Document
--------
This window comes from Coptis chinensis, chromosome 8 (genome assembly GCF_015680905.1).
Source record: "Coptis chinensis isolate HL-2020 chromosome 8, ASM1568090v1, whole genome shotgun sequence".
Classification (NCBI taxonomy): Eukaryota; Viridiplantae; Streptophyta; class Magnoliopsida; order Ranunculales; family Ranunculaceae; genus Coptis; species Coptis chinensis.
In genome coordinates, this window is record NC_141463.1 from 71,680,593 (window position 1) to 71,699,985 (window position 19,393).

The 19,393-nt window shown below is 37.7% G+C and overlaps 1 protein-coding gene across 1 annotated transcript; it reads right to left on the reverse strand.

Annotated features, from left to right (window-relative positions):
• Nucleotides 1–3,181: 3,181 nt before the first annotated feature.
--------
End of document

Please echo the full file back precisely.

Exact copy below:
This window comes from Coptis chinensis, chromosome 8 (genome assembly GCF_015680905.1).
Source record: "Coptis chinensis isolate HL-2020 chromosome 8, ASM1568090v1, whole genome shotgun sequence".
Classification (NCBI taxonomy): Eukaryota; Viridiplantae; Streptophyta; class Magnoliopsida; order Ranunculales; family Ranunculaceae; genus Coptis; species Coptis chinensis.
In genome coordinates, this window is record NC_141463.1 from 71,680,593 (window position 1) to 71,699,985 (window position 19,393).

The 19,393-nt window shown below is 37.7% G+C and overlaps 1 protein-coding gene across 1 annotated transcript; it reads right to left on the reverse strand.

Annotated features, from left to right (window-relative positions):
• Nucleotides 1–3,181: 3,181 nt before the first annotated feature.